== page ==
- FreeBSD is started up by the program 'init'. The first thing init does when starting multiuser mode (ie, starting the computer up for normal use) is to run the shell script /etc/rc. By reading /etc/rc and the /etc/rc.d/ scripts, you can learn a lot about how the system is put together, which again will make you more confident about what happens when you do something with it.
- sh (the default Bourne shell in FreeBSD) supports command-line editing. Just ``set -o emacs'' or ``set -o vi'' to enable it.
- When you have made modifications to a file in vi, and then find that you can't write it, type "
!rm -f %" then ":w!" to force the write. This won't work if you don't have write permissions to the directory and probably won't be suitable if you're editing through a symbolic link.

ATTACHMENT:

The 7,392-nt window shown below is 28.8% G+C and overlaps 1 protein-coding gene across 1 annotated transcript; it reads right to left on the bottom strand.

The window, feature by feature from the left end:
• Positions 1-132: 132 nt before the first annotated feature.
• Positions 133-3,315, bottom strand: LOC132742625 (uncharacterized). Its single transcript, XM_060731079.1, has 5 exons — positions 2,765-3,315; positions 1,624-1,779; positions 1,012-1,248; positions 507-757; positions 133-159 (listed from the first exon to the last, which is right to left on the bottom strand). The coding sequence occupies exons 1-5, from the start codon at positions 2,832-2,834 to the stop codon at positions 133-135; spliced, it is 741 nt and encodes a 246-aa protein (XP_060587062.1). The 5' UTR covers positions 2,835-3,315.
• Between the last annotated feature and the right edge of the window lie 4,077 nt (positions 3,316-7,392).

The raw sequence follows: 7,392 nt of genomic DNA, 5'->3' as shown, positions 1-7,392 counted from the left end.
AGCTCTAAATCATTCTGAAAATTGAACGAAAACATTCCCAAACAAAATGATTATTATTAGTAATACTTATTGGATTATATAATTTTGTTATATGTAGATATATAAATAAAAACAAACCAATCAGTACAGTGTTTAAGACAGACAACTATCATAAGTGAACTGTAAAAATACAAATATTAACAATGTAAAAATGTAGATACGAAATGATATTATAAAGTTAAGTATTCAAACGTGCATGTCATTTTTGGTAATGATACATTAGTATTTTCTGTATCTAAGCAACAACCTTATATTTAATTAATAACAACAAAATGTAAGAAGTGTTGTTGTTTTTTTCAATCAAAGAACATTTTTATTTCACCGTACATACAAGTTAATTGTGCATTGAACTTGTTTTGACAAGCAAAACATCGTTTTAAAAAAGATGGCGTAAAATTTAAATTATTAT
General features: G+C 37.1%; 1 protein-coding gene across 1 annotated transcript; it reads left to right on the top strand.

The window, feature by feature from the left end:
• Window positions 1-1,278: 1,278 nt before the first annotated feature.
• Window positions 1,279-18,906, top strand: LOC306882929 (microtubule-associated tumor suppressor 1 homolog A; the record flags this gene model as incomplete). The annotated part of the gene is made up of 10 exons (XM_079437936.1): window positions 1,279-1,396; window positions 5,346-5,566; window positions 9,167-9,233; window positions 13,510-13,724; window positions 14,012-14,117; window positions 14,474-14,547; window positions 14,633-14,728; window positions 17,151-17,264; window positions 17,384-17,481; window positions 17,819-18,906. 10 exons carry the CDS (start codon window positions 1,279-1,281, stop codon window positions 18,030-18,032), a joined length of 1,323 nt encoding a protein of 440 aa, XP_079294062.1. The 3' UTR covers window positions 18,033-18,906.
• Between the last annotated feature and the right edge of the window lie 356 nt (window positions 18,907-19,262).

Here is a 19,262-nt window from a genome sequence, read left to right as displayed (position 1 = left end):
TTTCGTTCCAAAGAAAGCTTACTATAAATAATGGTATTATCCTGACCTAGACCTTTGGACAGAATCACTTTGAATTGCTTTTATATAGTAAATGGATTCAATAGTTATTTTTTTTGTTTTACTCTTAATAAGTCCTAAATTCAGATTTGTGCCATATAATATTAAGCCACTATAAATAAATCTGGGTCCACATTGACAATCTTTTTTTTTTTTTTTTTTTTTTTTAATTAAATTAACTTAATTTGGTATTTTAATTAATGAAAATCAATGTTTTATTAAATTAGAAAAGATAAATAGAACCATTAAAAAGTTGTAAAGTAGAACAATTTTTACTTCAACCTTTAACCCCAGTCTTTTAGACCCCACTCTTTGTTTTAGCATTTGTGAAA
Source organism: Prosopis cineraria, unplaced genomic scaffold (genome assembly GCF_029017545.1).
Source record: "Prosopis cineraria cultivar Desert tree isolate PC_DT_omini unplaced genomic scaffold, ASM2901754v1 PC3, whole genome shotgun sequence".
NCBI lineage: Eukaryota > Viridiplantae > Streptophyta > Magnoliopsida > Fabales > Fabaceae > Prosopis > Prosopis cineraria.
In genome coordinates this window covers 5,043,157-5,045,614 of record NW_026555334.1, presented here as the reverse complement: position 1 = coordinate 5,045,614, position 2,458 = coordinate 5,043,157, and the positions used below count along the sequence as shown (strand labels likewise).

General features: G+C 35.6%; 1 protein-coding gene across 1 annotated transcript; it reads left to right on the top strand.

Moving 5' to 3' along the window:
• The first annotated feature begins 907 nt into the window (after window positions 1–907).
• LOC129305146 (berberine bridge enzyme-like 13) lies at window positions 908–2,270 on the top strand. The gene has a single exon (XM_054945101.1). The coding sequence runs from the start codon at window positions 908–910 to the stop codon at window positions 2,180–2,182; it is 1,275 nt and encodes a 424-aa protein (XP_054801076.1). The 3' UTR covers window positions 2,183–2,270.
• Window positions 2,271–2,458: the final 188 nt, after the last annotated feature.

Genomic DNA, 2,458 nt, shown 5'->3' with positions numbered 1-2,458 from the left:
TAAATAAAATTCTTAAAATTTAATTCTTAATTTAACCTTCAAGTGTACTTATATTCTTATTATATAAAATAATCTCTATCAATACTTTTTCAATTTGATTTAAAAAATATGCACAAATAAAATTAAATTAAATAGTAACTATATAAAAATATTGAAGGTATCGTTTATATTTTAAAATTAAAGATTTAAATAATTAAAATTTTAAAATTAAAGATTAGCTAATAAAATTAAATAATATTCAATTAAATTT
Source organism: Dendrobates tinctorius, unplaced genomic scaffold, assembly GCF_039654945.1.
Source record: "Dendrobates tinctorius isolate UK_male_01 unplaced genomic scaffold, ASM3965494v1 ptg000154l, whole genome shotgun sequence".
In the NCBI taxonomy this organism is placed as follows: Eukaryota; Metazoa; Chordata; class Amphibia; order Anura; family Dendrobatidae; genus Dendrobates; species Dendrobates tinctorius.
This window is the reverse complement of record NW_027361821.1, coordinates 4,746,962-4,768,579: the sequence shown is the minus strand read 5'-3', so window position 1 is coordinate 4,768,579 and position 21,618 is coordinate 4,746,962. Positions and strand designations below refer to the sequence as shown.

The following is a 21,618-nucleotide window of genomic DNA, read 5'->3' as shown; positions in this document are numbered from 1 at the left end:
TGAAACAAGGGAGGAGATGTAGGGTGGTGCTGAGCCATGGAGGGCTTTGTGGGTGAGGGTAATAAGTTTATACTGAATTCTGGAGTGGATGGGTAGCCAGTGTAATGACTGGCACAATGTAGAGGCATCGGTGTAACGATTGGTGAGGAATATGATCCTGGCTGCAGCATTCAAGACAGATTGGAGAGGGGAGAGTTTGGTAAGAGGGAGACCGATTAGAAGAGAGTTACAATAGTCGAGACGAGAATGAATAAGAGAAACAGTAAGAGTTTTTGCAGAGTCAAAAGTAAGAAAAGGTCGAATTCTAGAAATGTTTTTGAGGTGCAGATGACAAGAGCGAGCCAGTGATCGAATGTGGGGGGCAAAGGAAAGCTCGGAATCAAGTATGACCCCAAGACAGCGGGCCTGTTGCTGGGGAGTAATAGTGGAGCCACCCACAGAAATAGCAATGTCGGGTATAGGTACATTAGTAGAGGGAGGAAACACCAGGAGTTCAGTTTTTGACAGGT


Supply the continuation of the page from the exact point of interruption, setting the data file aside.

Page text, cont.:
- If you accidentally end up inside vi, you can quit it by pressing Escape, colon (:), q (q), bang (!) and pressing return.
- If you write part of a filename in tcsh, pressing TAB will show you the available choices when there is more than one, or complete the filename if there's only one match.
- nc(1) or netcat is useful not only for redirecting input/output to tcp or udp connections, but also for proxying them with inetd(8)
- Simple tcsh prompt: set prompt = '%#'